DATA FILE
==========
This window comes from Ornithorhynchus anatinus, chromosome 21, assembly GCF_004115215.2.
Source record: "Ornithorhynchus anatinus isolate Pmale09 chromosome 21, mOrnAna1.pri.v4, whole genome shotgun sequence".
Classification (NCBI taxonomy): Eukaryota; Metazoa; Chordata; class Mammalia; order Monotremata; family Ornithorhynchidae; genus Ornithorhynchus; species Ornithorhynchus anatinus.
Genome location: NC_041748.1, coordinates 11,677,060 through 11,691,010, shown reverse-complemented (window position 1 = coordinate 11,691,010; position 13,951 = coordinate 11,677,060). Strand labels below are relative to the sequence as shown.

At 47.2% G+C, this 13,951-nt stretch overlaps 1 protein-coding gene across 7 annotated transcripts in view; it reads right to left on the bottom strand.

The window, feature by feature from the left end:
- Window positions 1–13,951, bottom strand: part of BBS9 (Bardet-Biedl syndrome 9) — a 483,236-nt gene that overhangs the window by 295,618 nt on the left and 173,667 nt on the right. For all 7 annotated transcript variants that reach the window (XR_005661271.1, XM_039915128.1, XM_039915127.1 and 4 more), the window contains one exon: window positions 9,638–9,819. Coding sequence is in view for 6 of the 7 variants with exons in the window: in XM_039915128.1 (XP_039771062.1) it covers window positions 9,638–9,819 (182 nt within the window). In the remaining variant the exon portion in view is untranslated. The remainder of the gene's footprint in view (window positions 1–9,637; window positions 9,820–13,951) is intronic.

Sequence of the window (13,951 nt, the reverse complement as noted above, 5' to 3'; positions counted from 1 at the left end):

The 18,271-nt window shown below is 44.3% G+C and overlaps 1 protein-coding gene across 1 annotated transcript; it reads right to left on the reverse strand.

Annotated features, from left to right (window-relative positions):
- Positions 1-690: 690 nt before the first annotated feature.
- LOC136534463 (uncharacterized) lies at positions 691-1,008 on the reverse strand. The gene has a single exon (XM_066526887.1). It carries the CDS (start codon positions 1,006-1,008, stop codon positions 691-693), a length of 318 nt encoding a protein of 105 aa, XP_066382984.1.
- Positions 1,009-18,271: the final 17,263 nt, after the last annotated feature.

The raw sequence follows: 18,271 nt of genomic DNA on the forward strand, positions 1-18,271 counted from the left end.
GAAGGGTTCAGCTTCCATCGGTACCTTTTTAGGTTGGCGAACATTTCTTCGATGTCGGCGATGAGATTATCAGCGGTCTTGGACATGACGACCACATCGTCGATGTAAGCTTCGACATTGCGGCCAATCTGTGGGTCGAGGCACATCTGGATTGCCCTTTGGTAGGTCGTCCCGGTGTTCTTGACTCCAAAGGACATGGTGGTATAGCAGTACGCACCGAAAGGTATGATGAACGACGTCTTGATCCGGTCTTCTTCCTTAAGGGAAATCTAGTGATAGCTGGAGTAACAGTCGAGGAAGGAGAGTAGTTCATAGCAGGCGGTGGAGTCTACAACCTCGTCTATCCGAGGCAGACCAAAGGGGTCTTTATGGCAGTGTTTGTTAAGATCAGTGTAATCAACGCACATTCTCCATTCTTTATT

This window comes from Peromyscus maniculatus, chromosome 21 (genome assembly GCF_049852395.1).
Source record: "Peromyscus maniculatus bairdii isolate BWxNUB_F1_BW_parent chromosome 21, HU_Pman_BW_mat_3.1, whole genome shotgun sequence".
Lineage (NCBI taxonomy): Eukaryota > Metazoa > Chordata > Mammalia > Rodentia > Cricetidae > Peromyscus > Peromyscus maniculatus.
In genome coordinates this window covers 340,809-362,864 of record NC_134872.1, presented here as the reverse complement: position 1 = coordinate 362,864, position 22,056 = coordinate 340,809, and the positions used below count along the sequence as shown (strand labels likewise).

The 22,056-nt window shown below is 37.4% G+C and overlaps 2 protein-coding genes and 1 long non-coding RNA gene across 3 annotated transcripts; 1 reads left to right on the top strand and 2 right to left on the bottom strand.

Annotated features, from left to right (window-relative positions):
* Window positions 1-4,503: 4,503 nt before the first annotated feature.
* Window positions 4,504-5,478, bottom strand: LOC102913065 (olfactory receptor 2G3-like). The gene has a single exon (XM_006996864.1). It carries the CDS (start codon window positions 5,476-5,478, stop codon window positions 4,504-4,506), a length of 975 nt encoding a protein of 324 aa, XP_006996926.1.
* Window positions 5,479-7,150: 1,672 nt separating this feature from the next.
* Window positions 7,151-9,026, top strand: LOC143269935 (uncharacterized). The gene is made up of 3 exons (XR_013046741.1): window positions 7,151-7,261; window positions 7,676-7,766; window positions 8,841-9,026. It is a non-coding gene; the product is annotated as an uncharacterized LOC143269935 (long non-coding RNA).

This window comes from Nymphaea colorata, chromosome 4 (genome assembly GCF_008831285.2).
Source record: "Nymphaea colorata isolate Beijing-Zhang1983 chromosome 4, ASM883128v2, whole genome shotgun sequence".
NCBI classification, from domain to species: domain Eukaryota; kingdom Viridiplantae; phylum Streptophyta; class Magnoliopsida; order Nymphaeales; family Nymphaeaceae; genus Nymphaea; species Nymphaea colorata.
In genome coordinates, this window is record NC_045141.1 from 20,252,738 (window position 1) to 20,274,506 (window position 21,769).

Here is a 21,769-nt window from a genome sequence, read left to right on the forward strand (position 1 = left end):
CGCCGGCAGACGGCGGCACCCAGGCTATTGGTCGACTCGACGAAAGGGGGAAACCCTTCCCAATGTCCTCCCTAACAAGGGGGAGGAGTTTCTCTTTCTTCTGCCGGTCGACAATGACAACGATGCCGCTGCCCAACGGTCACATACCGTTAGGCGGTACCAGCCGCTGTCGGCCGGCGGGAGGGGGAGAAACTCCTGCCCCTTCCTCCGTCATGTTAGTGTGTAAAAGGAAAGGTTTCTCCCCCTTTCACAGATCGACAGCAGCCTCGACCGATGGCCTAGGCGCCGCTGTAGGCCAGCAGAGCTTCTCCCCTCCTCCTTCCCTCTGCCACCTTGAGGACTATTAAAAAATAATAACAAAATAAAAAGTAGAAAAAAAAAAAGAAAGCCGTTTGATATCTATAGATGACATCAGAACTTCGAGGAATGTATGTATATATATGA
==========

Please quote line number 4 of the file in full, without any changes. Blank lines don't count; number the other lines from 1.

Genome location: NC_041748.1, coordinates 11,677,060 through 11,691,010, shown reverse-complemented (window position 1 = coordinate 11,691,010; position 13,951 = coordinate 11,677,060). Strand labels below are relative to the sequence as shown.